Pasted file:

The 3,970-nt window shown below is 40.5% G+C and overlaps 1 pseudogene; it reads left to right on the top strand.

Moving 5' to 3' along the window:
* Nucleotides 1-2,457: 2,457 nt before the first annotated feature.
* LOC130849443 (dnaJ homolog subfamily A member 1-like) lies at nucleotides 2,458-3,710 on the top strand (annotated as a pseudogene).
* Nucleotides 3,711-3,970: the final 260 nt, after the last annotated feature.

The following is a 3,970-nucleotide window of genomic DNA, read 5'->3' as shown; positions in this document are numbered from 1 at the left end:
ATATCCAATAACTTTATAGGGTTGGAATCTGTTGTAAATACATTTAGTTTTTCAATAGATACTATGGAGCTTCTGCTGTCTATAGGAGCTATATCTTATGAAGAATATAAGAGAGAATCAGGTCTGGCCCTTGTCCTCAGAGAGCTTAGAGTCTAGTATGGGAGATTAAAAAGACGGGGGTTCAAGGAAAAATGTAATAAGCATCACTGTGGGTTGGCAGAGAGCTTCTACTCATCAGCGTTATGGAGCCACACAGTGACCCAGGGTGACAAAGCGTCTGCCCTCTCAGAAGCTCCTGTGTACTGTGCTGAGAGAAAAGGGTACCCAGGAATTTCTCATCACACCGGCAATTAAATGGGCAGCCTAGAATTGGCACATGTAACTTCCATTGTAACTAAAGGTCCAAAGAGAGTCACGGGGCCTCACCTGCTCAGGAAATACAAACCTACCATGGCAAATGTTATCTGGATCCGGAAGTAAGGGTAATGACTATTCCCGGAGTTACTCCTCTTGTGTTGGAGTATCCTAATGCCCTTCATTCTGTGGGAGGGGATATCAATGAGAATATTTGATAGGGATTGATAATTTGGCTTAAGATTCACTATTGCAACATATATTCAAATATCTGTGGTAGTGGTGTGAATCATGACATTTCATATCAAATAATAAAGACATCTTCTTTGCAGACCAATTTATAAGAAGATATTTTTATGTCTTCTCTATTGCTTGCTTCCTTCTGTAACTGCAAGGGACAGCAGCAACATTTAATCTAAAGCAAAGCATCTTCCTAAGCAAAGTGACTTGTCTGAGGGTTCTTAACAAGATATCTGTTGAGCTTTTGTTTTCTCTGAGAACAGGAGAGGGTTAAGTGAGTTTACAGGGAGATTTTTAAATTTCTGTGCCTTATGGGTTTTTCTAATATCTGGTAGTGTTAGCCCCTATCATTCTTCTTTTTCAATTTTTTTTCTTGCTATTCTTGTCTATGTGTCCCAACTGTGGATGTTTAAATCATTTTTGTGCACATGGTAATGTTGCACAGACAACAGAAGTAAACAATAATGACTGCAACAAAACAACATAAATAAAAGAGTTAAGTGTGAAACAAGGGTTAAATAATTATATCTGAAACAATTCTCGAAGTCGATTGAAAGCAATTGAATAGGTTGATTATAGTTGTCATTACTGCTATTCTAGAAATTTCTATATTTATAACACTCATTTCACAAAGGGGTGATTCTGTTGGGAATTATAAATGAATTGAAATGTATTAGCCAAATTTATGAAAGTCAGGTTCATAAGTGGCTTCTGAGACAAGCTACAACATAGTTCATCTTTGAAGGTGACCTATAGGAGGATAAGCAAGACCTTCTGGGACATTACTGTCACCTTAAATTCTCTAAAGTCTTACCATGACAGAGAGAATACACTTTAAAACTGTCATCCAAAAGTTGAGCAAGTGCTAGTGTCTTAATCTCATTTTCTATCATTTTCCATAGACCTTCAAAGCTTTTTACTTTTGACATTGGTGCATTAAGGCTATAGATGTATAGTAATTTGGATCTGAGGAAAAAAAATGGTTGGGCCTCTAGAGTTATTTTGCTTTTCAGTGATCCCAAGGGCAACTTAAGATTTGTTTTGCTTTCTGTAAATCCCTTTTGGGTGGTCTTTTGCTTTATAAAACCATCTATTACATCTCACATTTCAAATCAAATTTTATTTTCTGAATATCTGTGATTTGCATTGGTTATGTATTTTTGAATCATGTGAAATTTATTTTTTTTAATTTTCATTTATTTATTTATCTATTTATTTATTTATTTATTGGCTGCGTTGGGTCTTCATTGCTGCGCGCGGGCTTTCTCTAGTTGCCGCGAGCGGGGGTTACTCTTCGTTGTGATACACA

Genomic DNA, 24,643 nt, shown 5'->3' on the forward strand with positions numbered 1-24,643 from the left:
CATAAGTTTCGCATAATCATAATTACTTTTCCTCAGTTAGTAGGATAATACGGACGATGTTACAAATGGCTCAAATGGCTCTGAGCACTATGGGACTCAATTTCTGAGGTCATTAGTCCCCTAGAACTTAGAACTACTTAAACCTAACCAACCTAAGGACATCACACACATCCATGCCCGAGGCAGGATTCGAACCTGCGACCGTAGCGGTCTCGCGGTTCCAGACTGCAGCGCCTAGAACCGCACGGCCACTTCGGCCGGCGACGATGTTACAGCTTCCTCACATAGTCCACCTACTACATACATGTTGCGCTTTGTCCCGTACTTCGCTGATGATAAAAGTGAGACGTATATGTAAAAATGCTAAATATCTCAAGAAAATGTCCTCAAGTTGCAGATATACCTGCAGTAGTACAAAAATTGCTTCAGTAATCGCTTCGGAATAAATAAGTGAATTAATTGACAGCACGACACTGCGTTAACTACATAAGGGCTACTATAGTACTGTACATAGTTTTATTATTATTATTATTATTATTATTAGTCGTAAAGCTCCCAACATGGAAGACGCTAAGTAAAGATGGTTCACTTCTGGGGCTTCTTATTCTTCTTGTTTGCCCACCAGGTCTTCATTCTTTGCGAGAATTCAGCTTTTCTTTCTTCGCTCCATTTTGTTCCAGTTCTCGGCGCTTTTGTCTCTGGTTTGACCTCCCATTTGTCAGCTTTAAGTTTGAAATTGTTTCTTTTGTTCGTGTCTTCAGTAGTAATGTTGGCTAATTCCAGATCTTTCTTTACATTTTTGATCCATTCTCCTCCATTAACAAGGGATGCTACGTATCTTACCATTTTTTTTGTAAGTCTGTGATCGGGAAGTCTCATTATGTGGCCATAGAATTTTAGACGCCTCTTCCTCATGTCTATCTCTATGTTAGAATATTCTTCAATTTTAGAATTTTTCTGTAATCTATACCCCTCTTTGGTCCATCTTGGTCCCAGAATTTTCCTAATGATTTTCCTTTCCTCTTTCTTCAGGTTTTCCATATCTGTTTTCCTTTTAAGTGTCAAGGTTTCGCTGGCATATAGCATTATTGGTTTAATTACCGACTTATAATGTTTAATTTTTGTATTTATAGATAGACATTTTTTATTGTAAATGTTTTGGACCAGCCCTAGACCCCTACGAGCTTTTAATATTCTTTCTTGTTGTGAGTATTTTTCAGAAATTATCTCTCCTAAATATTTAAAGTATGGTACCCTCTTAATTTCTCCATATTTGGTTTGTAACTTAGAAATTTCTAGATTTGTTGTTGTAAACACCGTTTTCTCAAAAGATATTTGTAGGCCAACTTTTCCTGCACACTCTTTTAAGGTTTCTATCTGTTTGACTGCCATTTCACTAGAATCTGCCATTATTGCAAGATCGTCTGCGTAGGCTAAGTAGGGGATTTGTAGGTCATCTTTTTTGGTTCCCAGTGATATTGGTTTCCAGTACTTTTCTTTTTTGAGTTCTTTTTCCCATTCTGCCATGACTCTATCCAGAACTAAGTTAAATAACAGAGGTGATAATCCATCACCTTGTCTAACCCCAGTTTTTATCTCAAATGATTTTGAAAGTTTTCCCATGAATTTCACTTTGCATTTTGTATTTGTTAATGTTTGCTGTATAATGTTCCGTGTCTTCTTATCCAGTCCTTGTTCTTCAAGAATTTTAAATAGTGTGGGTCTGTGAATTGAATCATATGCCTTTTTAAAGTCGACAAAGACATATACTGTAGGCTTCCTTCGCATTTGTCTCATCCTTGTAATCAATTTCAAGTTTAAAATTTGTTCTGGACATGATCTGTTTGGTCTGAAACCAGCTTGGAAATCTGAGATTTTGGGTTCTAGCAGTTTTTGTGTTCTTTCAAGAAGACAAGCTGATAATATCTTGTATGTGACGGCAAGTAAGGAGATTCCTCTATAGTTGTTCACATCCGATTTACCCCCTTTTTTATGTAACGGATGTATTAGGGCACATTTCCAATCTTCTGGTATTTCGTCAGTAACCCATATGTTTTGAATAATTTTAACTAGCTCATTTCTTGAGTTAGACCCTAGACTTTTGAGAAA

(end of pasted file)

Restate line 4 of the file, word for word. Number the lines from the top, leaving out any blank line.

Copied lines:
* LOC130849443 (dnaJ homolog subfamily A member 1-like) lies at nucleotides 2,458-3,710 on the top strand (annotated as a pseudogene).